Unforgettable Travel Company

The 10 Most Beautiful National Parks in Japan


Japan’s natural beauty is highly underrated. Many visitors to the Land of the Rising Sun imagine Japan to be all neon-drenched cities and cultural touring, but this is far from the case.

We believe getting out in the great outdoors to be a key part of any tour of Japan. The countryside – mountains, forests, streams, rugged coastline – is rich from tip-to-toe, with numerous protected reserves to explore. 

We’ve compiled a list of our favorite national parks throughout Japan. Some – such as those in northern, southern, and far off-shore Japan – are more of a specialist nature, but others can be easily folded into a typical highlights tour. 

Fuji Izu Hakone National Park


Fuji Hakone Izu National Park

Where else to start but at Japan’s most famous and popular national park, home to the country’s icon – Mount Fuji. Hakone is located just a couple of hours outside of Tokyo, en route to Kyoto, so makes an ideal addition to most tours. 

Enjoy hikes and village visits throughout the national park, and kick back in excellent ryokan accommodation. The park also contains five volcanic lakes, including Lake Kawaguchiko, right in the shadows of Mount Fuji.

Nikko National Park


Nikko National Park

Nikko is a popular and very rewarding day trip from Tokyo. The national park is coated in dense forests and cascading waterfalls – a hikers paradise – and is also noted for its cultural sites. 

Within the park are the UNESCO World Heritage Sites of Toshogu Shrine, Futarasan Shrine, and Rinno-ji. Toshogu is one of the finest shrines in Japan, so well worth a visit on its own.

Nachi Temple Kumano Yoshino


Yoshino Kumano National Park

This gorgeous national park encompasses the forests, mountain ranges, and spectacular coastline of the Wakayama peninsula, south of Osaka. 

It’s home to Mount Yoshino – Japan’s most famous cherry blossom viewing spot – and the incredible hiking trails of the Kumano Kodo, Japan’s most famous ancient pilgrimage route.

Nearby is the legendary Mount Koya, thought to be the spiritual home of Japanese Buddhism.

Towada Hachimantai National Park


Towada Hachimantai National Park

Found in the far north of Honshu island, Towada Hachimantai sprawls over Aomori, Iwate, and Akita prefectures. 

It’s an incredibly scenic, remote corner of Japan, comprised of soaring mountain ranges and placid watercourses such as tranquil Lake Towada. Fantastic backcountry hiking routes and majestic onsen make this a true hidden gem of Japan.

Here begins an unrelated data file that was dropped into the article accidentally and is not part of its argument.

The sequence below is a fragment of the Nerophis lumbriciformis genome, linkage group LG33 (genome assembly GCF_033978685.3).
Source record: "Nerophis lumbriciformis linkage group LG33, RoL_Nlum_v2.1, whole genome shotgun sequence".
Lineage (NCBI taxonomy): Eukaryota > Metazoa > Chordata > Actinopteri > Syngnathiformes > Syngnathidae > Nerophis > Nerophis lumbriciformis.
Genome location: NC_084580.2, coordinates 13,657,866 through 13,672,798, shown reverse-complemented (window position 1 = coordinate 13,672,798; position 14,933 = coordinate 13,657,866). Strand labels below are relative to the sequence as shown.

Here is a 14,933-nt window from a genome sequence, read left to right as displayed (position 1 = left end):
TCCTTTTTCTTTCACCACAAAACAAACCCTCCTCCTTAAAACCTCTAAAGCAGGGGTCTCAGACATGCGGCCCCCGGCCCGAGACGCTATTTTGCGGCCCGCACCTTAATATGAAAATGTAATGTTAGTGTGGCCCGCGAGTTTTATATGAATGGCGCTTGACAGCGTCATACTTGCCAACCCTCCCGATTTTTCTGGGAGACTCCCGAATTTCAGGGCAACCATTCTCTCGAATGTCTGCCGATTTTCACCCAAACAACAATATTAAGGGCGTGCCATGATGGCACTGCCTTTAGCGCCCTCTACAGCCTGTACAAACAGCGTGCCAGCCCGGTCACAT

Daisetsuzan National Park Hokkaido


Daisetsuzan National Park

Pushing even further north, Japan’s northernmost island Hokkaido is an adventurer’s paradise, known for its incredibly scenic, little-explored interior. 

Daisetzusan – translated as ‘great snowy mountains’ – is the largest best known of Hokkaido’s park, with serene Alpine hiking trails, dramatic gorges, and effervescent crater lakes.

Brown bear in Shiretoko National Park


Shiretoko National Park

Continuing out to the extreme north of Hokkaido, the thin peninsula Shiretoko looks out towards Russia and is the wildest corner of Japan.

The park is one of the best in Japan for truly wild wildlife, home to brown bears, deer, and foxes. Its immense biodiversity and truly unique ecosystem saw it made a World Heritage Site in 2005.

Mount Aso Kyushu


Aso-Kuju National Park

Turning now to the southern end of Japan, Aso Kuju is found in the heart of sub-tropical Kyushu. It includes Mount Aso – the largest active volcano in Japan – and the magical Kuju mountains. 

With little public transport around the best – and most fun – way to explore the area is by hire car. We recommend staying in nearby Kurokawa Onsen, with its excellent hot springs and fine ryokan accommodation.

Enchanted Forest Yakushima


Yakushima National Park

At the very southern tip of Kyushu is the magical, mysterious island of Yakushima. The entire island forms the Yakushima National Park, along with offshore Osumi islets. 

The island is best known for its dense forests. The moss-laden cedars are the oldest in Japan – some are over 1,000 years old – and inspired the enchanted woodlands of Hayao Miyazaki’s masterpiece Princess Mononoke

Kerama Islands Okinawa


Kerama Shoto National Park

Situated over 400 miles from mainland Japan, and nearly 1,000 from Tokyo, the Okinawa islands are a completely different world. 

Kerama Shoto National Park, like the rest of Okinawa, is known for its tropical white sand beaches, turquoise waters, and coral reefs. Local Okinawan culture is also fascinating. 

Special mention also goes to nearby Iriomote Ishigaki National Park, an even remoter corner of Okinawa, and the last refuge of the Iriomote Wild Cat.

Ogasawara National Park

Ogasawara Islands

Ogasawara National Park

We end in Ogasawara, the furthest extremity of Japan, situated over 1,000 miles off the mainland out in the Pacific Ocean. 

The Ogasawara archipelago comprises over 30 tropical islands. It’s also referred to as the Bonin Islands, a mistranslation of the Japanese word for ‘uninhabited’, which gives you a clue to the remoteness of this location!

These islands are also a UNESCO World Heritage Site, protected for their unique and largely untouched ecosystem, commonly referred to as the ‘Galapagos of the Orient’.

Ready to start planning your next trip?

Get in touch with our Japan specialist, Luke, to start planning your luxury Japan adventure today.

+1 844 879 7388OR

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